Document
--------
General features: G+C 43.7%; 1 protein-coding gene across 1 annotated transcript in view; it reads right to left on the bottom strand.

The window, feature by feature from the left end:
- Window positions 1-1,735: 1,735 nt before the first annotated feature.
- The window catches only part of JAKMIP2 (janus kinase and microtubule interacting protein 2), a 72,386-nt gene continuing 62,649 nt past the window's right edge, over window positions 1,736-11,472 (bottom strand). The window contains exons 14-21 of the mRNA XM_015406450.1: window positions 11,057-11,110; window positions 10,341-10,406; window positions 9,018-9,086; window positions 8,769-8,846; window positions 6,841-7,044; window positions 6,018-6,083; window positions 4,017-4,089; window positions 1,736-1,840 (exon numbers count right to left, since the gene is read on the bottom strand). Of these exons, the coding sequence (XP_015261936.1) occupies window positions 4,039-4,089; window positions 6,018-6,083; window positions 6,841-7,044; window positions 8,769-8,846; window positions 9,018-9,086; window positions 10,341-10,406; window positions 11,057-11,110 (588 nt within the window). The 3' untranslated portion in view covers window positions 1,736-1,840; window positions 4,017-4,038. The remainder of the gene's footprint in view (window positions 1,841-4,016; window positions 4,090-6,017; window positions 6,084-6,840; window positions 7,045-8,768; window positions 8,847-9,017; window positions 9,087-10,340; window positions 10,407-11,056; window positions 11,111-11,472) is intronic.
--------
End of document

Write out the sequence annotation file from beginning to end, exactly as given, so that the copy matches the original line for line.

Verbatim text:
General features: G+C 43.7%; 1 protein-coding gene across 1 annotated transcript in view; it reads right to left on the bottom strand.

The window, feature by feature from the left end:
- Window positions 1-1,735: 1,735 nt before the first annotated feature.
- The window catches only part of JAKMIP2 (janus kinase and microtubule interacting protein 2), a 72,386-nt gene continuing 62,649 nt past the window's right edge, over window positions 1,736-11,472 (bottom strand). The window contains exons 14-21 of the mRNA XM_015406450.1: window positions 11,057-11,110; window positions 10,341-10,406; window positions 9,018-9,086; window positions 8,769-8,846; window positions 6,841-7,044; window positions 6,018-6,083; window positions 4,017-4,089; window positions 1,736-1,840 (exon numbers count right to left, since the gene is read on the bottom strand). Of these exons, the coding sequence (XP_015261936.1) occupies window positions 4,039-4,089; window positions 6,018-6,083; window positions 6,841-7,044; window positions 8,769-8,846; window positions 9,018-9,086; window positions 10,341-10,406; window positions 11,057-11,110 (588 nt within the window). The 3' untranslated portion in view covers window positions 1,736-1,840; window positions 4,017-4,038. The remainder of the gene's footprint in view (window positions 1,841-4,016; window positions 4,090-6,017; window positions 6,084-6,840; window positions 7,045-8,768; window positions 8,847-9,017; window positions 9,087-10,340; window positions 10,407-11,056; window positions 11,111-11,472) is intronic.